Little Minch

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Related to Little Minch: North Minch

Little Minch,

strait: see MinchMinch
or North Minch,
strait, 20 to 45 mi (32–72 km) wide, separating the N Outer Hebrides from the mainland of Scotland. Little Minch, to the southwest, 14 to 20 mi (23–32 km) wide, separates Skye island from the middle Outer Hebrides islands.
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, Scotland.
The Columbia Electronic Encyclopedia™ Copyright © 2013, Columbia University Press. Licensed from Columbia University Press. All rights reserved.
The following article is from The Great Soviet Encyclopedia (1979). It might be outdated or ideologically biased.

Little Minch


a strait in the Atlantic Ocean, between the Isle of Skye and the Hebrides. Length, approximately 70 km; width, 30–60 km; depth, up to 208 m. Its currents are caused primarily by ebb and flow phenomena.

The Great Soviet Encyclopedia, 3rd Edition (1970-1979). © 2010 The Gale Group, Inc. All rights reserved.
References in periodicals archive ?
The igneous rocks exposed on the Isle of Skye represent the eroded remains of one of the major igneous centres along the western shore of Scotland Stuart et al., (2000) have described the Tertiary igneous rocks on the Isle of Skye in detail, including the following units: Little Minch Sill Complex, Skye Main Lava Series, Red Hills Granites and Cuillin Complex and Broadford Gabbro.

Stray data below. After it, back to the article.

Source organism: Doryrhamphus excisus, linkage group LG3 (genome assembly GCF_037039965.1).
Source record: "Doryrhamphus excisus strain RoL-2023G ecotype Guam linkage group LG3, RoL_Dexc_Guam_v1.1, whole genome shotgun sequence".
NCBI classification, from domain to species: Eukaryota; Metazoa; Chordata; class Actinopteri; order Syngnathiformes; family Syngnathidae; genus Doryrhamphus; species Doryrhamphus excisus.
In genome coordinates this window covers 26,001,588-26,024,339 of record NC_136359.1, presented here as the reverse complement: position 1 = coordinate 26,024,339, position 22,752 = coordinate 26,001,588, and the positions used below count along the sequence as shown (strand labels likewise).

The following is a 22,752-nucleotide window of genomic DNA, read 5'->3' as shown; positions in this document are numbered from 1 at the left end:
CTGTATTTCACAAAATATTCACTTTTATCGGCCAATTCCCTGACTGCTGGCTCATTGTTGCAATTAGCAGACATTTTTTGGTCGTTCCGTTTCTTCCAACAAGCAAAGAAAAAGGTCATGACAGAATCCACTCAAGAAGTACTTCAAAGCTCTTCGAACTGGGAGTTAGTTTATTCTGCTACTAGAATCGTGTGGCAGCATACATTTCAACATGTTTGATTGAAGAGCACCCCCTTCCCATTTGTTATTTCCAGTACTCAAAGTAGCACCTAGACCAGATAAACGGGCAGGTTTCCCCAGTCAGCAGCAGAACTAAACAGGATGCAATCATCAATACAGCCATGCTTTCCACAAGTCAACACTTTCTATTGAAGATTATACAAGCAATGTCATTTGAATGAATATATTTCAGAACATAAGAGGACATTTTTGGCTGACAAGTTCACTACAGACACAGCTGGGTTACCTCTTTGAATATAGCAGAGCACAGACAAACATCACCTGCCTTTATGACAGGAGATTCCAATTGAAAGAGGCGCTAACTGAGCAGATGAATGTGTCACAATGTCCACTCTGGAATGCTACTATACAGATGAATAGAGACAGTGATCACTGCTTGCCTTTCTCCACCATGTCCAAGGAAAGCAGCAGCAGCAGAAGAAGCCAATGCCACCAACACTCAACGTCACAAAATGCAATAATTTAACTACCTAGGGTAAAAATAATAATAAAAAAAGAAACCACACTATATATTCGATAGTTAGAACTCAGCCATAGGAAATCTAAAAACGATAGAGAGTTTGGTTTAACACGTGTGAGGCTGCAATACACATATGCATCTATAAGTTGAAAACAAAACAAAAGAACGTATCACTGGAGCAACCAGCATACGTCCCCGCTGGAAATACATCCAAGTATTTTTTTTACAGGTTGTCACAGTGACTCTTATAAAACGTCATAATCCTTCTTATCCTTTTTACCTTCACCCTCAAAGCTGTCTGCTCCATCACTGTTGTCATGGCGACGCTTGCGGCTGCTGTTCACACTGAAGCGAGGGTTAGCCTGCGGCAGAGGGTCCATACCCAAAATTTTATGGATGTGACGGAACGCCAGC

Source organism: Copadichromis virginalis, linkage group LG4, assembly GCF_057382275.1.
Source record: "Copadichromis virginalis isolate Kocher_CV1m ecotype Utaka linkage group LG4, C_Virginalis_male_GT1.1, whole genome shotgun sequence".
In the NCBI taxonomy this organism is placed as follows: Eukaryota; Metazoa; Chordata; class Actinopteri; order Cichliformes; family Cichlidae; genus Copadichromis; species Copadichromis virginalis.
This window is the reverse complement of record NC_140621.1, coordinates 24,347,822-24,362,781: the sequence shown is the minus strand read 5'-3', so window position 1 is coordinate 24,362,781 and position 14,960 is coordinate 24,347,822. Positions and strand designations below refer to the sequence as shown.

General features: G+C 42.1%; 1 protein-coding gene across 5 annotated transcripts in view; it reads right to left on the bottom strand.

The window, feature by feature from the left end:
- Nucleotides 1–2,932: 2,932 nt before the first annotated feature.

Gibson, S.A., Jones, A.P., Igneous stratigraphy and internal structure of the Little Minch Sill Complex, Trotternish Peninsula, northern Skye, Scotland, Geol.
"Even when I was swimming Little Minch, I kept seeing this dark shape beneath me.
More people are planning to swim Little Minch - but it really doesn't matter if they are faster than me.
Eilidh Macdonald crossed the icy Little Minch between the Scottish islands of Harris and Skye in just over nine-and-a-half hours.
With its strong and wild currents, Little Minch is considered harder to swim than the English Channel.